Correction to: Antibiotic resistance pattern and virulence genes content in avian pathogenic Escherichia coli (APEC) from broiler chickens in Chitwan, Nepal
© The Author(s). 2018
Received: 5 April 2018
Accepted: 13 April 2018
Published: 22 May 2018
The original article was published in BMC Veterinary Research 2018 14:113
The original article  contains errors in author panels and their contributions, errors in both the Methodology and the Results sections, and errors with respect to funding sources. The affected sections of the manuscript and their respective regions of corrected text can be viewed ahead:
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Sample collections, bacterial isolation and identification
Fifty liver samples were collected from 50 colibacillosis suspected broiler chickens which were attended from May 2016 to January 2017 for routine diagnosis at National Avian Disease Investigation Laboratory (NADIL) and Veterinary Teaching Hospital, Agriculture and Forestry University, Rampur, Nepal.
Detection of virulence genes
Primer sets for detection of target virulence genes from avian pathogenic Escherichia coli (APEC) isolates
Primer Sequence (5′–3′)
Amplicon size (bp)
A total of 50 E. coli strains were isolated from 50 liver swab samples of colibacillosis suspected broiler chickens. The antibiogram profile of E. coli isolates showed highest resistance to ampicillin (98%) and least resistance to amikacin (16%) (Fig. 1). Out of 50 E. coli isolates, 47 (94%) isolates were resistant to three or more antibiotics. The MAR index analysis showed 94% of E. coli isolates had MAR index value of > 0.2 and 6% had MAR index value of ≤0.2. The proportions of isolates with the MAR index values of 0.3, 0.4, 0.5, and 0.6 were 12% 20%, 22%, and 20%, respectively. There was no significant association of prevalence of antibiotic resistant strains with the type of E. coli strains (P > 0.05).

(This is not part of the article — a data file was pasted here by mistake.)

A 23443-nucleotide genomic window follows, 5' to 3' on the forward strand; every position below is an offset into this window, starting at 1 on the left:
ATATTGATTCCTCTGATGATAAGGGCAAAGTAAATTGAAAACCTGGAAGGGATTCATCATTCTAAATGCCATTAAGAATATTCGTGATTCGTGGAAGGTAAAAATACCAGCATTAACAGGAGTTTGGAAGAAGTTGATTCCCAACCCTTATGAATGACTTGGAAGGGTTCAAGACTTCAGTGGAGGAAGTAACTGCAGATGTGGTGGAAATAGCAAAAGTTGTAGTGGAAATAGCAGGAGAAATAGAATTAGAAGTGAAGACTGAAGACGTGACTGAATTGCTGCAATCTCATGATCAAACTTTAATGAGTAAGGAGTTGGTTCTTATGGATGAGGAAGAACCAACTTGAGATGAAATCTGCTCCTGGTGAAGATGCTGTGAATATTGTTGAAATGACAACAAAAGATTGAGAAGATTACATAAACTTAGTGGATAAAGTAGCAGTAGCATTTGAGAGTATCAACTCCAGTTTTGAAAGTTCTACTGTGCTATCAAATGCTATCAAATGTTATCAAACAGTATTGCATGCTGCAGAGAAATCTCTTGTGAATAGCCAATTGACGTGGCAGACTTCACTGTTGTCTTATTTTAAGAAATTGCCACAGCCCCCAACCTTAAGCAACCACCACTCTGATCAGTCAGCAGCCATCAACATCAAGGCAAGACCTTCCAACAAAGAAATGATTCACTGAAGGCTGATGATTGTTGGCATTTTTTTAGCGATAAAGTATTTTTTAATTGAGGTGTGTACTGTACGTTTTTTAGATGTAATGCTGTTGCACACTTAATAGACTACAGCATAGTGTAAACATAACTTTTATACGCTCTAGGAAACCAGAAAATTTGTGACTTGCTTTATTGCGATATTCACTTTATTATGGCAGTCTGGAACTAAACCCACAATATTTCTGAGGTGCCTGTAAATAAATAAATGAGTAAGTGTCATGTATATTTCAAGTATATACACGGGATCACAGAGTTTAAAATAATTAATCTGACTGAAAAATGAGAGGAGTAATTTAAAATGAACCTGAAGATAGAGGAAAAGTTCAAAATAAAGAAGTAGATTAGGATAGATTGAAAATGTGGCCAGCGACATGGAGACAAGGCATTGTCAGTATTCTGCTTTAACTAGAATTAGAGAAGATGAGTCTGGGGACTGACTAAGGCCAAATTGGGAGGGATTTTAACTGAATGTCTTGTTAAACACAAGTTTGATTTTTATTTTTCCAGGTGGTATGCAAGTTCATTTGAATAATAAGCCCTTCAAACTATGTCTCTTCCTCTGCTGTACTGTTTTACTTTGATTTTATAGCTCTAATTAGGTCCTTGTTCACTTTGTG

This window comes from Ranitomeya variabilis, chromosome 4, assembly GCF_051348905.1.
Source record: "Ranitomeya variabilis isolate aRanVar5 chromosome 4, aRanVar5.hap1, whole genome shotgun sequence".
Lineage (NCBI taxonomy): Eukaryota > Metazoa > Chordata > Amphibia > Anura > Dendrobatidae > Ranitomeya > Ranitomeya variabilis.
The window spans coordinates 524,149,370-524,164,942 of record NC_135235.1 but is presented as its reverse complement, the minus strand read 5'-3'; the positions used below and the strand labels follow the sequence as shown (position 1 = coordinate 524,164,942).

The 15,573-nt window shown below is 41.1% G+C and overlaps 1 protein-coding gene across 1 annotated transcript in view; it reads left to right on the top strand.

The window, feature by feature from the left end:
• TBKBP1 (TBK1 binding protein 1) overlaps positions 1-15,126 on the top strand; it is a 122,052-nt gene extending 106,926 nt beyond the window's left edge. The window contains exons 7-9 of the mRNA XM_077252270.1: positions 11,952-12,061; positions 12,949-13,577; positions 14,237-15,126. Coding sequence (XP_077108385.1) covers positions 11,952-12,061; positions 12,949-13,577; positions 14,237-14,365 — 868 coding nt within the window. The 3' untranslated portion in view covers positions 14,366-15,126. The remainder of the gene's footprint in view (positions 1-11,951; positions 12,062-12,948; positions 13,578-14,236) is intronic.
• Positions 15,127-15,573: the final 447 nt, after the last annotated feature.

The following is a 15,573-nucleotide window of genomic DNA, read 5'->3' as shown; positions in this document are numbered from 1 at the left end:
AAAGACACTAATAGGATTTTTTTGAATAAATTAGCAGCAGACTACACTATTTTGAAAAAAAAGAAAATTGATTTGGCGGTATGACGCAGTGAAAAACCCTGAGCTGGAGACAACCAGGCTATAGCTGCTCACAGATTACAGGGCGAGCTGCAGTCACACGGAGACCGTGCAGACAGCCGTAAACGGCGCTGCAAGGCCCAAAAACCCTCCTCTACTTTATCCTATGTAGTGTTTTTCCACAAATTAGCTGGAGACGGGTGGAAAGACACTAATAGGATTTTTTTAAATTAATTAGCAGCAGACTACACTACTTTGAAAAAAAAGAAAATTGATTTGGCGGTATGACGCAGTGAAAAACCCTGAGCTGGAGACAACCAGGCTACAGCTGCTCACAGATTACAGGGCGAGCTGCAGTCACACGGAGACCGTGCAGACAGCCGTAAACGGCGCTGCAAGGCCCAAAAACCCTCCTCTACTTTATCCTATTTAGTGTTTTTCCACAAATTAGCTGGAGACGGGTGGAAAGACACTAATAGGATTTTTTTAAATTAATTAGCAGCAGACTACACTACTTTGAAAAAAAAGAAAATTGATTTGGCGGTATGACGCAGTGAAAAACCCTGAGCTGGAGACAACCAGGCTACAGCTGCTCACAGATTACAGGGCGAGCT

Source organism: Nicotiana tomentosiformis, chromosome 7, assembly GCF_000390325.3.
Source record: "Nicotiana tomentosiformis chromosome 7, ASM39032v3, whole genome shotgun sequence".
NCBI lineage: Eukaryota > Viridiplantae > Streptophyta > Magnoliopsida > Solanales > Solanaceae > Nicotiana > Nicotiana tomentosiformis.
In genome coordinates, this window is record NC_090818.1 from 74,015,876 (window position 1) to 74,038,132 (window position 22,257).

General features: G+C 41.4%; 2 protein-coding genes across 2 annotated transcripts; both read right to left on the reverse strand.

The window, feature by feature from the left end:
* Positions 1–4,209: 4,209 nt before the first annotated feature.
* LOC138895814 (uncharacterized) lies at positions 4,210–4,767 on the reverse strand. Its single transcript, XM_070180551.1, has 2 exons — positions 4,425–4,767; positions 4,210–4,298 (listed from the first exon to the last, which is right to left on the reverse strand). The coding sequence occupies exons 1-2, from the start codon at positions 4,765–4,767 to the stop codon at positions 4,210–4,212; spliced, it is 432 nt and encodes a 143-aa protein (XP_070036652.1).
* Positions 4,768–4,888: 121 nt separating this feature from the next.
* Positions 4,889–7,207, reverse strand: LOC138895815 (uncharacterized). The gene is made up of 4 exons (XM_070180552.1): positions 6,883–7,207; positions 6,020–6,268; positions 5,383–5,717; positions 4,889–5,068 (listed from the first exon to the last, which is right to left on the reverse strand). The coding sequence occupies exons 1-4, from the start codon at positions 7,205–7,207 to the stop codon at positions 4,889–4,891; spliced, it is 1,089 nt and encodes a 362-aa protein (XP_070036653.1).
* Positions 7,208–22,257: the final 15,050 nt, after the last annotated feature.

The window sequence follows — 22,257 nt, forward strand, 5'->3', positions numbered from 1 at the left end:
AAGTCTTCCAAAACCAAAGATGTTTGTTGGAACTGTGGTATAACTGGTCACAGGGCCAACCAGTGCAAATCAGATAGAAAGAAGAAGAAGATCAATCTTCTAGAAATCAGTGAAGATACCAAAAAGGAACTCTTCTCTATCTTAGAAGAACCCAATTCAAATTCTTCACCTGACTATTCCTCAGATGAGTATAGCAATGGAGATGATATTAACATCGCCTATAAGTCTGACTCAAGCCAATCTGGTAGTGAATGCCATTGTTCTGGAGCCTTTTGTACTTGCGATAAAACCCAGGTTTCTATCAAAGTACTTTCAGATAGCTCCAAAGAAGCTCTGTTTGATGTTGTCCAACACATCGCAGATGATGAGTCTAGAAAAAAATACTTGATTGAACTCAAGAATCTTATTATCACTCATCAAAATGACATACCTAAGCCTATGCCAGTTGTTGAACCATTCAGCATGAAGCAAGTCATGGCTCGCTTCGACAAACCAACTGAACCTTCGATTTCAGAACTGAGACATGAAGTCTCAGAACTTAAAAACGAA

Based on the genetic criteria for the pathogenicity, isolates containing at least five virulence genes were considered as the APEC strains and isolates containing less than five virulence genes were considered as the avian non-pathogenic Escherichia coli (non-APEC) strains. Out of 50 E. coli isolates, 45 (90%) isolates were found to be APEC strains and 5 (10%) isolates were found to be non-APEC strains (Table 2). Among 50 E. coli isolates, 7 isolates contained all the eleven virulence genes, 14 isolates contained ten virulence genes, 15 isolates contained nine virulence genes, 5 isolates contained eight virulence genes, 2 isolates contained seven virulence genes, 2 isolates contained five virulence genes, 4 isolates contained 4 virulence genes, and 1 isolates contained 3 virulence genes.
This work was supported financially by Directorate of Research and Extension (DOREX), Agriculture and Forestry University, Rampur, Chitwan, Nepal and National Agricultural Research Development Fund (NARDEF), Nepal.
HL, BD and RKB conceived the concept, design, and supervised this study. MS and SP performed experimental work. MS, RKB and HL analyzed data and prepared the final draft of the manuscript. All authors read and approved the final manuscript.
Reference  in the original article mistakenly omits some author details and as such, the correct presentation of this reference can be seen in reference  of this Correction article.
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